Decrypt Editor-in-Chief Dan Roberts joins the Yahoo Finance Live panel to break down bitcoin’s wild moves.
SEANA SMITH: But we want to talk about crypto, because it has been the topic that I know a lot of our viewers have been closely watching over the last several months. It was trending once again over the weekend with Bitcoin crossing above $61,000. We’re seeing some selling action today in Bitcoin, but here to help us break all this down, we want to welcome back in Dan Roberts, Yahoo Finance alum.
Now, he is editor-in-chief of “Decrypt.” And, Dan, it’s great to see you once again. But help us make sense of what’s going on in Bitcoin and, of course, at large, the broader crypto market, because I know there is a lot to discuss. But at least when it comes to Bitcoin, we’re seeing it pull back a bit today, right around $56,000– what’s your assessment of the recent action that we’ve seen?
DAN ROBERTS: Well, great to see you guys again. And I’d start by saying, this is what Bitcoin does, right? We see it hit certain new highs, and then we talk about resistance levels, resistance bands. We saw that $60,000 mark over the weekend for the first time, and then quickly it got to $61,000. Now you have a pullback.
And in many ways, people expected a pullback. We’re already starting to see activity again tick up on exchanges. There is interesting data just out within the last two hours from Glass Node about the idea that probably we’re going to start to see it tick back up and not fall below $50,000. But, look, we saw the same kind of resistance band back when Bitcoin– well, I say, back when, it wasn’t that long ago– hit $40,000 for the first time and then $45,000.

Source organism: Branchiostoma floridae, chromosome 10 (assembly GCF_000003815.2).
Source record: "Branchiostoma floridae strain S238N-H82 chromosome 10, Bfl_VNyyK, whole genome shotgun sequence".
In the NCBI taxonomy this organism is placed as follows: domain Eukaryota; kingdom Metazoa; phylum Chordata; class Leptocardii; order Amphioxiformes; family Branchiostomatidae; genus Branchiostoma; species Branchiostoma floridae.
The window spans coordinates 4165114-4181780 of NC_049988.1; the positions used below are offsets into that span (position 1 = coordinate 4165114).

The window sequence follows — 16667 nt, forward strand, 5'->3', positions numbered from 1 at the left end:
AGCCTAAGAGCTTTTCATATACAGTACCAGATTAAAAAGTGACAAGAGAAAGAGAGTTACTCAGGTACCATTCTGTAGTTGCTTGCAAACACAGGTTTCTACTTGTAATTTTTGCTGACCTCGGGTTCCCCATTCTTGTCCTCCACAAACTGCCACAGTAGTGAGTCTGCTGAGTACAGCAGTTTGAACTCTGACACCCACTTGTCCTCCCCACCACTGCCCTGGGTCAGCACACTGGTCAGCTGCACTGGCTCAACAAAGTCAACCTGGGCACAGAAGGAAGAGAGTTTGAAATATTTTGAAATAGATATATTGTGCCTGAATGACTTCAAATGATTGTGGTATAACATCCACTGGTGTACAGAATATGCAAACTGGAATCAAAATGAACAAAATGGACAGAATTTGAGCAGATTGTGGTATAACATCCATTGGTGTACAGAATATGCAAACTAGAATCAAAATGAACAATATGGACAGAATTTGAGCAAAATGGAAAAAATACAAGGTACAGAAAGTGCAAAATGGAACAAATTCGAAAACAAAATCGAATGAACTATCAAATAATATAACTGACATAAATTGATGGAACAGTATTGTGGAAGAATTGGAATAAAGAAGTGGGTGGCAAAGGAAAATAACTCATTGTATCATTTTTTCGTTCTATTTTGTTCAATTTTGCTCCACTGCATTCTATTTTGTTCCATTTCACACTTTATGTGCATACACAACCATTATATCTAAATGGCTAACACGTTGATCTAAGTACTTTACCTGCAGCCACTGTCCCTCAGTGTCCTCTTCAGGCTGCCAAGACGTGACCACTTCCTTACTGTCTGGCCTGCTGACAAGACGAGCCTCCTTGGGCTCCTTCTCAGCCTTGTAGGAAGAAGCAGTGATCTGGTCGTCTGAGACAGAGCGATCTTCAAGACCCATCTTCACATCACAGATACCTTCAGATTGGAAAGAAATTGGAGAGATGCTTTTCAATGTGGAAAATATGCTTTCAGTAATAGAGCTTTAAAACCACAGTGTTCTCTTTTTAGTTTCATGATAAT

It hits certain mental milestones, and then it retreats a little bit as people do some profit-taking. Now, I’d also point to the fact that we had some news out of India today. The regulators there haven’t actually said anything new other than, sources told “Reuters” that a ban on crypto-mining in India is imminent. Now, the expectations around some kind of crypto ban in India have been there for months, and we’ve been reporting on it at “Decrypt.”
And it’s also worth mentioning that the financial regulator there also cautioned that there will soon be an experimentation period. So a lot of people will tell you that India isn’t likely to be about to ban crypto-mining, but I think that that news didn’t help today with the pullback in Bitcoin. Of course, there’s also the explosion in the NFT market and some irrational exuberance there– those digital blockchain collectibles.
ADAM SHAPIRO: Yeah, we’ll talk with you one day about NFT, but I want to talk about Bitcoin. Because in discussions with you in the past, you talked about how it really was legitimate perhaps store of value. And there was an article this weekend that said people may be shunning gold to protect the asset gains they’ve had via Bitcoin. Now gold is up, but Bitcoin clearly– you can do more with Bitcoin, actually, in this world then you can do if you hold gold.
So is the argument that Bitcoin is just a fad, or that as a store of value, it really doesn’t have any? That really should be dismissed or not?